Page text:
From about 18 months onwards, things will pick up a notch and your toddler may start to master running (although they’ll probably be limited to straight lines until around two years old) and jumping. Watching a three-year-old learn to hop definitely ranks among the most amusing sights of parenthood. The best thing you can do for your growing explorer at this stage is to get out into parks and open spaces and let them enjoy their own freedom of movement. Swinging, spinning, rolling and leaping – it’s all on the menu now. Whether you join in yourself or find a convenient viewing bench and a good takeaway coffee, we leave up to you.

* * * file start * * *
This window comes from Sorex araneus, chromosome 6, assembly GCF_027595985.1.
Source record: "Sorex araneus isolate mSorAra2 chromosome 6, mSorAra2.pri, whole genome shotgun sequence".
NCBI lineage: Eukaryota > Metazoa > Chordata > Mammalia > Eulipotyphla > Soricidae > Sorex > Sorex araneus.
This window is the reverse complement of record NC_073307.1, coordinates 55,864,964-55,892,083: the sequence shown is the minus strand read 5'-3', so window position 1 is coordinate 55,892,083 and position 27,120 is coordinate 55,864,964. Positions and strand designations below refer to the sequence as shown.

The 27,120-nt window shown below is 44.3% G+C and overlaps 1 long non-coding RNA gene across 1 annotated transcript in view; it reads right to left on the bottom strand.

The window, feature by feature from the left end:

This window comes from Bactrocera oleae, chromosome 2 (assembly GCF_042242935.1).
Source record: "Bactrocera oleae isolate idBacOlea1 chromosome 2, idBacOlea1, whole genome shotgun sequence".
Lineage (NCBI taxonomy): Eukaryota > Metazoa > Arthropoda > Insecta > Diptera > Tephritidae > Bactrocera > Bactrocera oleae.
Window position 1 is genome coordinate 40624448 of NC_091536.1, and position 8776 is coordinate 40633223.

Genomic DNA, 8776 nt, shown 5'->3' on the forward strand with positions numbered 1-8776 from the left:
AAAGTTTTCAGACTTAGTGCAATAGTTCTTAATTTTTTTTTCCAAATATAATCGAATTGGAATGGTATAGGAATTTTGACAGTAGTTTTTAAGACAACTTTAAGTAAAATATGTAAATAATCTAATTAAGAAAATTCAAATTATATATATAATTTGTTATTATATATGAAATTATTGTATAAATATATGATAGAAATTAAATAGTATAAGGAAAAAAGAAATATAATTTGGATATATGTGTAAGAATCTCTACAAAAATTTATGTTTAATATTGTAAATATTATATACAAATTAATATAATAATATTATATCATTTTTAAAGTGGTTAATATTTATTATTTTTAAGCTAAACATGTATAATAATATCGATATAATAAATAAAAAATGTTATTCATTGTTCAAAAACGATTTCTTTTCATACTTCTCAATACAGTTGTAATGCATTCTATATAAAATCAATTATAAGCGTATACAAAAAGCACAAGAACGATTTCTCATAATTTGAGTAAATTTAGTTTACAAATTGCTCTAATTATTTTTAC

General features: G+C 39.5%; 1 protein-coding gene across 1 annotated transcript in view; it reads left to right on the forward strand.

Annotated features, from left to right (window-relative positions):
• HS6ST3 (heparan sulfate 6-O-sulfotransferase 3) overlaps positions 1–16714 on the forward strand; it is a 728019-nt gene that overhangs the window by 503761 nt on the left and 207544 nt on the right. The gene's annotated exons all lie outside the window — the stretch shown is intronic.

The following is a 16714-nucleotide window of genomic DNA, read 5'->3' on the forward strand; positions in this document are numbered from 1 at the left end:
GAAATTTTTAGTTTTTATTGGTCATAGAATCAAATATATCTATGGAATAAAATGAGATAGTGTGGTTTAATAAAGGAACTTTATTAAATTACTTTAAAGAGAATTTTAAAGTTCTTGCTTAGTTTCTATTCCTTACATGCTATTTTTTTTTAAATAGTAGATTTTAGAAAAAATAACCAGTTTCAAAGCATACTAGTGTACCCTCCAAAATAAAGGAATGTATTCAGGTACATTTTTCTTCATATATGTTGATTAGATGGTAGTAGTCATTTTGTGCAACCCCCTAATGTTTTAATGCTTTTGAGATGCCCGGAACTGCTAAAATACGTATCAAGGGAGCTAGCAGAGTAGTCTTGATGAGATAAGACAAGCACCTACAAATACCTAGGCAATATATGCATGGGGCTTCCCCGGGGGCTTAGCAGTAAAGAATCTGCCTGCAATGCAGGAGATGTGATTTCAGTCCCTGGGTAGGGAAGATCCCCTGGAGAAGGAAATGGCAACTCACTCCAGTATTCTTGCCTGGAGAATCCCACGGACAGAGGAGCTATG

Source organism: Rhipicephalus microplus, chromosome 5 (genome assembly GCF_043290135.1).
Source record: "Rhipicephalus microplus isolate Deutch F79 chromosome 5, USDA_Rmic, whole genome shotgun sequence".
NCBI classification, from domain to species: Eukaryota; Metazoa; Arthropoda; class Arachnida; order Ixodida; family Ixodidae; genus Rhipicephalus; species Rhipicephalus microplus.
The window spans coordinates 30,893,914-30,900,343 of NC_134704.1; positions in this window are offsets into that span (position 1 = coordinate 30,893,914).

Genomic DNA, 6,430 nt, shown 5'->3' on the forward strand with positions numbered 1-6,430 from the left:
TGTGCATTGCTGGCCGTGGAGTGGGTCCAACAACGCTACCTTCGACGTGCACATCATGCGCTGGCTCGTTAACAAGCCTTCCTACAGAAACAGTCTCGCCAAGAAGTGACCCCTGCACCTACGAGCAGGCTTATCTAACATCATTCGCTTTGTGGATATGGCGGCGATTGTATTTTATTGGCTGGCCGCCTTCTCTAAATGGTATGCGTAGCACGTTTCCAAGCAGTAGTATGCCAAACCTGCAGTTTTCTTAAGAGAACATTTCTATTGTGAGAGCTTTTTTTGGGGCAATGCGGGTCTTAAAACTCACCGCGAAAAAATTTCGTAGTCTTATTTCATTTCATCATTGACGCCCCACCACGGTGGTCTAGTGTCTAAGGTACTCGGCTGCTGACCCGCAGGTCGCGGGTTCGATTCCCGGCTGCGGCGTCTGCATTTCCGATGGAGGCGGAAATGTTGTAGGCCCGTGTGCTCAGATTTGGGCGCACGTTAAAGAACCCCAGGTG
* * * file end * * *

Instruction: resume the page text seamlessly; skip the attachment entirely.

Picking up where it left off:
If you’re worried about any element of your baby’s development, Fiona advises you to look at the bigger picture. If your baby’s generally showing signs of readiness to move onto their next milestone and is progressing through skills in the right order, it’s probably just a matter of time. But if your baby is behind on all their milestones and doesn’t seem to be developing the muscle strength and coordination they need, that might indicate a problem. If you’re concerned, speak to your doctor or health visitor.
Gemma, 35, Southampton
“At Violet’s first birthday party she enjoyed her newfound independence, happily bowling around greeting guests, delighted to be allowed cake! The only thing she needed help with was blowing out the candle – her brother was only too happy to oblige.”